- A majority of consumers have faced some kind of hardship resulting from the spread of COVID-19, including reduced income (19%), fewer work hours (18%), a temporarily closed (14%) or permanently shuttered (9%) employer, layoffs (12%), furloughs (9%) and career change prompted by COVID-19 (3%), according to survey results from PwC.
- Just 49% of those surveyed experienced none of those effects. And while 95% of business leaders say that some sort of fiscal policy is needed to support consumer demand, little progress has been made in stimulus talks at the federal level.
- PwC also reports that a majority of consumers (55%) said COVID-19 is their top concern around holiday shopping, with 65% saying they are most concerned about catching the virus. As they shift their shopping behavior, 61% said they plan to do most of their shopping online, according to PwC.
PwC's survey data adds detail and nuance to an obvious reality facing the industry this year: The 2020 holiday season will be unlike any before it and will be shaped by the pandemic.
The sheer number of people whose financial and economic lives have been touched by COVID-19 is a portent for overall sales, for which analysts have struggled to write predictions.
Deloitte, for one, tried to account for the numerous wild cards by splitting the difference, pointing to a "K-shaped" scenario, where sales are either flat or grow modestly depending on several factors, including whether federal aid renews and the trajectory of COVID's spread. Analysts also expect the season to begin earlier and last longer, with AlixPartners calling the traditional, November-December holiday shopping period "meaningless" this year.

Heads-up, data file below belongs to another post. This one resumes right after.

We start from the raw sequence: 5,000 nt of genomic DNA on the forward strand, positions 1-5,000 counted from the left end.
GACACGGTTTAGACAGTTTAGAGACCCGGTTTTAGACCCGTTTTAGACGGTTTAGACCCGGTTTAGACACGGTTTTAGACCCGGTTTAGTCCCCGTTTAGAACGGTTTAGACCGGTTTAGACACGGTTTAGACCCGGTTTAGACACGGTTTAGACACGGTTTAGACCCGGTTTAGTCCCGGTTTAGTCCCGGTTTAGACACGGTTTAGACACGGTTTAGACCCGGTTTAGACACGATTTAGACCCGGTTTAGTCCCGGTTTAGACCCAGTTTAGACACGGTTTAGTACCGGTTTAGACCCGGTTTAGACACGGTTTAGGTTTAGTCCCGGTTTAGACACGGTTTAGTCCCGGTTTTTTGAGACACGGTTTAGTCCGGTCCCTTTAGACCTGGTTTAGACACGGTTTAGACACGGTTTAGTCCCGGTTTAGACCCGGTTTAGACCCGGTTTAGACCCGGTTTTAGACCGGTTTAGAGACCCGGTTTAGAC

What does seem relatively certain is that online will play a major role in shopping this year as consumers try to reduce their risk of exposure to the coronavirus.
Retailers are rushing to meet consumers where they want to be, with several big-name companies targeting Black Friday-like online discounting for mid-October. They are led by Amazon, which late last month announced it would hold Prime Day on Oct. 13-14. Target, Walmart and Best Buy soon followed with their own announced events.
E-commerce isn't the only area where shoppers are changing their habits this year. According to PwC, 60% of shoppers reported they planned to do more targeted shopping at fewer stores this year.
That bodes well for generalists like Target, Walmart and Costco, but could hurt smaller specialty retailers. However, 46% plan to shop local and independent stores, which in many areas are in dire need of business after the spring COVID-19 closures.